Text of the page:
When someone passed away in Bnei Brak shortly before sunset on a Friday afternoon, he realized in the middle of Shabbos that since Shavuos fell that year right after Shabbos, there would be nobody visiting the mourners to comfort them. Since halacha does not forbid comforting mourners on Shabbos, he went then and there to the house where the mourners were staying. Years later they remembered the joy and consolation which his visit—and that of one other comforter—brought them that Shabbos. By the way, the other visitor was the Steipler zt'l.

The Talmud Torah of Kelm

The treasurer of a loan fund related how Reb Nochum Abba approached him once for a sorely needed loan. There was no cash available so he offered Reb Nochum Abba checks which other borrowers had left him in payment for their loans. To his amazement, Reb Nochum Abba refused to take them explaining that since the previous borrower was surely also in need of the money, he felt unable to draw money from the account for his own use. The treasurer's protestations that once the date on the check had arrived the money rightfully belonged to the loan fund, were to no avail. Despite his own pressing need, Reb Nochum Abba refused the loan.

On another occasion, when he was much older and walking was hard for him, he stumbled and fell to the ground when he was on his way out of the Ponovezh yeshiva ketana one morning after shacharis. After being helped to his feet, he continued on home without any complaint. On the way he told his son that he thought he had been punished for leaving the beis hamedrash in the middle of the shiur in halacha being given by the rosh yeshiva, HaRav Michel Yehuda Lefkowitz.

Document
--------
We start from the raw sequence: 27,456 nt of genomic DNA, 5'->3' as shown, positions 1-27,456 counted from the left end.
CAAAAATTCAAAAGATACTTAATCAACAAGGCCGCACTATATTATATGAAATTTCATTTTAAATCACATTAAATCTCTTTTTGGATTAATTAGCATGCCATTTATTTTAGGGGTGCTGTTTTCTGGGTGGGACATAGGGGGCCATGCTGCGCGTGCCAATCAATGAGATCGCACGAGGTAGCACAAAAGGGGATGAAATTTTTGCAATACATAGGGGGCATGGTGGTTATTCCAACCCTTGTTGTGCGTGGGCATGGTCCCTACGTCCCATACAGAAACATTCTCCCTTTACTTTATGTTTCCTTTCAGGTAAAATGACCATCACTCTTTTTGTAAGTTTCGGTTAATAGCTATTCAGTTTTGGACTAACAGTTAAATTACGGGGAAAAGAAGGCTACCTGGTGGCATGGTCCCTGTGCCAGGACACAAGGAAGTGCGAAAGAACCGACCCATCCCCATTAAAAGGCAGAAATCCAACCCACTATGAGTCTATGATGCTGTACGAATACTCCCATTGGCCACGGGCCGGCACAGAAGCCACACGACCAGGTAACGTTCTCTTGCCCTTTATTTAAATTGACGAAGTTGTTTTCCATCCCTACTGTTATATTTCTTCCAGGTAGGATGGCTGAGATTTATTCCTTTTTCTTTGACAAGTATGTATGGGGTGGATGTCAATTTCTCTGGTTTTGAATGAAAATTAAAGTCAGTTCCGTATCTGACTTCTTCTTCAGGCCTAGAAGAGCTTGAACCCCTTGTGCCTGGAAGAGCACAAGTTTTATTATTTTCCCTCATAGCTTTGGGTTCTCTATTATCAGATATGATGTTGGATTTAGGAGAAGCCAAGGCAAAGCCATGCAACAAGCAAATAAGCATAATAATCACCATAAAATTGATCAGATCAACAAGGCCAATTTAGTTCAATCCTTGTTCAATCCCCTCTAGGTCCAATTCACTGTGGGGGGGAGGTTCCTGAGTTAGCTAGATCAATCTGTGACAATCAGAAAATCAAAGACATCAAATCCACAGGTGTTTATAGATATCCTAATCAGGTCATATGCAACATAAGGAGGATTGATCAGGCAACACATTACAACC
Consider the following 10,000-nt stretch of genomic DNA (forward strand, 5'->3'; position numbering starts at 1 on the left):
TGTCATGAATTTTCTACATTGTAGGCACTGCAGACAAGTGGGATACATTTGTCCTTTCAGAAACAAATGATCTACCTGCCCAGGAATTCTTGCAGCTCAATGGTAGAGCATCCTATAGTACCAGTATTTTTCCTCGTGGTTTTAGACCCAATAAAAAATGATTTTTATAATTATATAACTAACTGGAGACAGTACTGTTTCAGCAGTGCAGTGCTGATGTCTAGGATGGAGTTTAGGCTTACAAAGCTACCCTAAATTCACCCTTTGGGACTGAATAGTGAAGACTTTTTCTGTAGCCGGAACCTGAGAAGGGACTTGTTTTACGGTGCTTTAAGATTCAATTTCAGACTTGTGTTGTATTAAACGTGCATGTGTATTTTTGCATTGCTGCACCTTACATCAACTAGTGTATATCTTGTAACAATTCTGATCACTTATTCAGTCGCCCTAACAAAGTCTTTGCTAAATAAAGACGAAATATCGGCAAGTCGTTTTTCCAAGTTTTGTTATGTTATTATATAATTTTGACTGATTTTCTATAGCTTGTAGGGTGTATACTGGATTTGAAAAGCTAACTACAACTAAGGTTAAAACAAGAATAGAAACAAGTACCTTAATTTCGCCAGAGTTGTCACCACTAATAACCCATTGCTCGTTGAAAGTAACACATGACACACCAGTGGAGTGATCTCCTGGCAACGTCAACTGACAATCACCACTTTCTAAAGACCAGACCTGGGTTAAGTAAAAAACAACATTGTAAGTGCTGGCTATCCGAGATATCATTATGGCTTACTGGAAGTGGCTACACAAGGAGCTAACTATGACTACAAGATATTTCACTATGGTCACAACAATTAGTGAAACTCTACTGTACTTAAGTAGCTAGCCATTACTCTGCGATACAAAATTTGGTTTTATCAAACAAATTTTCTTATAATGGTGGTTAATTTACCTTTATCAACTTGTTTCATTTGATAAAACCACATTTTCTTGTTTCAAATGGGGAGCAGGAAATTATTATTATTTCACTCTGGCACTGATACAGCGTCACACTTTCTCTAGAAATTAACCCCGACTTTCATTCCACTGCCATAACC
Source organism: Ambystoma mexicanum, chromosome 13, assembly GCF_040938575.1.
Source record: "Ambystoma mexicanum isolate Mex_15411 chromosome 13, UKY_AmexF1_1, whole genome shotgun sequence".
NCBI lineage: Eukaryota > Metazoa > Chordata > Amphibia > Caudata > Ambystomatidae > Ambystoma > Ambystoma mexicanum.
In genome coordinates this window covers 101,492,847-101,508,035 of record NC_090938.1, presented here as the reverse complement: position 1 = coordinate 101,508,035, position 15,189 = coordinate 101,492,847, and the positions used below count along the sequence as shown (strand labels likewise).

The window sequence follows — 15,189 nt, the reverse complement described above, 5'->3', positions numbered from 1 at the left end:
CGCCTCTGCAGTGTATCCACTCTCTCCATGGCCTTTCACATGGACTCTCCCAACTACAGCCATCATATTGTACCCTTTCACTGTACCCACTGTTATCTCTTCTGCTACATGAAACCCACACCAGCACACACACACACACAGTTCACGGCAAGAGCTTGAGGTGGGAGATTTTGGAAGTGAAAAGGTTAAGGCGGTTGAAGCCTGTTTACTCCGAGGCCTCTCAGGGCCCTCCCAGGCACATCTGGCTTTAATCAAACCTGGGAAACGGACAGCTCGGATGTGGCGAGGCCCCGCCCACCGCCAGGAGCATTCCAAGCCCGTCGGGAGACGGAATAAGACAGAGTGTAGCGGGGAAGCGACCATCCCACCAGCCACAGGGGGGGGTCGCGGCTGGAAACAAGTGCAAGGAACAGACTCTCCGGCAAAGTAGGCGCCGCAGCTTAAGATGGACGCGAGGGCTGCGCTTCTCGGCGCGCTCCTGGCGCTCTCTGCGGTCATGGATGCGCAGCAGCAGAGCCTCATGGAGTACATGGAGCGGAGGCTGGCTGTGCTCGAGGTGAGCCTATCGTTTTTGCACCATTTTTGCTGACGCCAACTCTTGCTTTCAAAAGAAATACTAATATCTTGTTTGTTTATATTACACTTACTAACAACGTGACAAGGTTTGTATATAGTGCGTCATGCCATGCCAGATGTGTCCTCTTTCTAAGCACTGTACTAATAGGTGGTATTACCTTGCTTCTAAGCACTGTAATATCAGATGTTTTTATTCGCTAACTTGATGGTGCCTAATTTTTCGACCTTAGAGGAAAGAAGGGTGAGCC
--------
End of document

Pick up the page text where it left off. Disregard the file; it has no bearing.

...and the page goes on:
Although the shiur was held at one end of the hall and was meant only for the bochurim, he still felt that by walking out, he was slighting the respect due to the rosh yeshiva and from that day on, he either left the beis hamedrash immediately after the tefillah or he waited the full half hour or so until the shiur ended.

During this later period of his life, in his consideration for others, Reb Nochum Abba made a point of removing any trace of tiredness or distress when he greeted or spoke to them. Arriving home after a long and exhausting walk from the yeshiva, followed by a tiring climb up the three flights of stairs to his apartment, he would stop for a moment to compose himself before going inside, so that he could greet his wife cheerfully.

When he was sick, towards the end of his life, his suffering and weakness were obvious to those around him. Nevertheless, when visitors arrived, he received them with a smile on his face and with such warmth that they were unable to detect just how weak he really was. With what must have been a supreme effort, he conversed with them in good spirits, enquiring after their welfare and trying to make them feel at ease.

Whenever he was approached for help with a problem, his involvement did not stop once he had given his advice. He personally did as much as he could, consulting, listening and discussing, to see the situation through to a successful conclusion. When he was the only one who could help in a situation, his devotion to the cause was complete.

Once, a lonely, single Jew was killed in Eretz Yisroel, leaving a large sum of money in Reb Nochum Abba's safekeeping. He made a special trip in order to speak personally with the man's heirs, irreligious Jews who lived in the United States, in an attempt to persuade them to devote part of the legacy to a worthy cause in memory of their deceased kinsman.

On another occasion, when he learned that a distant relative—an assimilated woman—of his had died, leaving instructions that her body be cremated, he travelled to South America and waged a long and expensive legal battle, arguing that as a family member he had a right to stop the cremation, to which he was opposed. Eventually, he succeeded and he was able to have the woman buried in a kever Yisroel.

As we have mentioned, his efforts on behalf of others complemented his self discipline. The demands he made upon himself were exacting. He was never satisfied with what he had already achieved; he always sought to reach further and higher in his level of avodas Hashem. When already an old man, he was still making demands on himself, like someone much younger.